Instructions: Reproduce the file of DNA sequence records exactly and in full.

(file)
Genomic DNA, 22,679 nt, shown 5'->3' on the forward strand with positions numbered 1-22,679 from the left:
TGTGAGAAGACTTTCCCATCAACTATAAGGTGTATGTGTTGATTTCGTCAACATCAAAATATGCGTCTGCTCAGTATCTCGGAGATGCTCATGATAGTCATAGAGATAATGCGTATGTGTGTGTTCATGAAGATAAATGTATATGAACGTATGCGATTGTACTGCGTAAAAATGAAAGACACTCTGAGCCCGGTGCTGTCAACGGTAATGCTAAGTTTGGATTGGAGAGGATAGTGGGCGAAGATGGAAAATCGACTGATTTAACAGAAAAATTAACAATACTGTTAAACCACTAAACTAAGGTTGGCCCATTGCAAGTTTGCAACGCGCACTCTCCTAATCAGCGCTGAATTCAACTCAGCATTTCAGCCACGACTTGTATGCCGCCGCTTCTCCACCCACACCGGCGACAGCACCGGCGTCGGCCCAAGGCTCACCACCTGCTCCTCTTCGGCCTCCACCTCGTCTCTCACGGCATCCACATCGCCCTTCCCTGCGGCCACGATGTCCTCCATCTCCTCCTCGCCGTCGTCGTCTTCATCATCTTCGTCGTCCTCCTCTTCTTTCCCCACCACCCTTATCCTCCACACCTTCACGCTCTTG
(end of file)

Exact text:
Genomic DNA, 22,679 nt, shown 5'->3' on the forward strand with positions numbered 1-22,679 from the left:
TGTGAGAAGACTTTCCCATCAACTATAAGGTGTATGTGTTGATTTCGTCAACATCAAAATATGCGTCTGCTCAGTATCTCGGAGATGCTCATGATAGTCATAGAGATAATGCGTATGTGTGTGTTCATGAAGATAAATGTATATGAACGTATGCGATTGTACTGCGTAAAAATGAAAGACACTCTGAGCCCGGTGCTGTCAACGGTAATGCTAAGTTTGGATTGGAGAGGATAGTGGGCGAAGATGGAAAATCGACTGATTTAACAGAAAAATTAACAATACTGTTAAACCACTAAACTAAGGTTGGCCCATTGCAAGTTTGCAACGCGCACTCTCCTAATCAGCGCTGAATTCAACTCAGCATTTCAGCCACGACTTGTATGCCGCCGCTTCTCCACCCACACCGGCGACAGCACCGGCGTCGGCCCAAGGCTCACCACCTGCTCCTCTTCGGCCTCCACCTCGTCTCTCACGGCATCCACATCGCCCTTCCCTGCGGCCACGATGTCCTCCATCTCCTCCTCGCCGTCGTCGTCTTCATCATCTTCGTCGTCCTCCTCTTCTTTCCCCACCACCCTTATCCTCCACACCTTCACGCTCTTG